Inflation accelerated in November due to ‘Yolanda’
MANILA, Philippines — Inflation accelerated in November to its fastest pace in nine months as Supertyphoon “Yolanda” (Haiyan) damaged agriculture and disrupted trade and other business activities in the Visayas.
The National Statistics Office reported Thursday that the annual inflation rate inched up to 3.3 percent in November from 2.9 percent in October, registering the fastest pace of increase in consumer prices following the 3.4 percent recorded in February.
The average inflation for the first 11 months of the year settled at 2.8 percent, which, nonetheless, was still below the full-year ceiling set at a range of 3 to 5 percent.
Arsenio Balisacan, director general of the National Economic and Development Authority, has said the latest calamity would cause inflation to speed up in November, and perhaps even in the few succeeding months.
However, Balisacan expressed confidence that the adverse impact on consumer prices would be short-lived and would not cause a breaching of the inflation target.
This was because of favorable supply conditions that have kept inflation below 3 percent in the previous months, Balisacan said.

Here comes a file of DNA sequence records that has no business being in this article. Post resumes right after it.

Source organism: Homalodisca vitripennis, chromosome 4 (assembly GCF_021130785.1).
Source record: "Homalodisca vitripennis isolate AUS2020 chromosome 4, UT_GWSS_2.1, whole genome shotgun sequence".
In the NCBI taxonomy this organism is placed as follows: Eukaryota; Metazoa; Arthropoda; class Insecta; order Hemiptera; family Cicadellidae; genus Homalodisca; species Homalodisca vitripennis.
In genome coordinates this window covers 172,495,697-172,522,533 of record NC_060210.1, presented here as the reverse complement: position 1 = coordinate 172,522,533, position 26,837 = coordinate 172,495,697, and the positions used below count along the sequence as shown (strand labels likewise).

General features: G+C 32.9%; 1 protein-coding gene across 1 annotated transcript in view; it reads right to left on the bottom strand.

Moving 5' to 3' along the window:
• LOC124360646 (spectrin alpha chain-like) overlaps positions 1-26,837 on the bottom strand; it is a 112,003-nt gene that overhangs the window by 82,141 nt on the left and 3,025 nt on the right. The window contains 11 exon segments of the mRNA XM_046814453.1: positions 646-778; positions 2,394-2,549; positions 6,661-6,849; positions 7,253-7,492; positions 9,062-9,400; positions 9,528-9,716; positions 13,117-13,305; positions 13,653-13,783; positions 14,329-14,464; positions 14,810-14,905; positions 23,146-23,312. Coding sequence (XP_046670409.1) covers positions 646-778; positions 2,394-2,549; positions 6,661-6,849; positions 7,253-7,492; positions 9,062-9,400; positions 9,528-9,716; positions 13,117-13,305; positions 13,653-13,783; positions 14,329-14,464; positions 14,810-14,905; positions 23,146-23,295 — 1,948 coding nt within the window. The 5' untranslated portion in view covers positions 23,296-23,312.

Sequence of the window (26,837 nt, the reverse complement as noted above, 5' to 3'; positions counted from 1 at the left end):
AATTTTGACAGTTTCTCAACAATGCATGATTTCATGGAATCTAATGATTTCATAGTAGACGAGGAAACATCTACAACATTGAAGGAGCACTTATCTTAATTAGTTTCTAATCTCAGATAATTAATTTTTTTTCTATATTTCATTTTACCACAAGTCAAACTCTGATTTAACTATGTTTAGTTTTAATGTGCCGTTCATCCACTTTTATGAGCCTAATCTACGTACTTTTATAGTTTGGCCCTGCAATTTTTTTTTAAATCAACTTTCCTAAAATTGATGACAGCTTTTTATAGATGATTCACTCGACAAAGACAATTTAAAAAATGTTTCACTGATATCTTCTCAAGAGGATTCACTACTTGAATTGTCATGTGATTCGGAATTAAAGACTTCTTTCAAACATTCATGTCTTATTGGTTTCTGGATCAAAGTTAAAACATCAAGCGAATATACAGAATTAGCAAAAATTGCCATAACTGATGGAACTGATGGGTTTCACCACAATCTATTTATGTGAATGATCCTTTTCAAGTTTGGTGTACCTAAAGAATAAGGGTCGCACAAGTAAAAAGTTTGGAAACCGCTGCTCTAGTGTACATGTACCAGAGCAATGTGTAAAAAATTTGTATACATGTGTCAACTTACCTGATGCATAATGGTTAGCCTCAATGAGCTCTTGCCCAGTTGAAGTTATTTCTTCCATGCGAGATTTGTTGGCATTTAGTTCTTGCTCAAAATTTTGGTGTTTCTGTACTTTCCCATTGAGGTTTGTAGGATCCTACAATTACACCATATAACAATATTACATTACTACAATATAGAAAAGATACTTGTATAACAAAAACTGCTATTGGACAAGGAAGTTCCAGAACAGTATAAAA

He said areas hardest hit by “Yolanda” were expected to suffer a much faster rise in inflation in the immediate term.
He added that the government would implement measures that would help bring back the affected areas to normalcy.
Measures include coordination with business groups for the re-establishment of businesses in the affected areas to revive economic activities.
Data from the NSO showed that inflation in areas outside the National Capital Region (NCR) reached 3.8 percent, much faster than the 1.9 percent inflation for the NCR.
Food items were key drivers of the accelerated inflation, posting an average increase of 4 percent in November from 3.4 percent in October.
Other commodity groups that registered faster inflation rates were housing, water, electricity, gas and other fuels (from 0.8 percent in October to 1.9 percent in November), furnishing and household equipment (from 2.2 to 2.3 percent), and transportation (from 0.5 to 0.7 percent).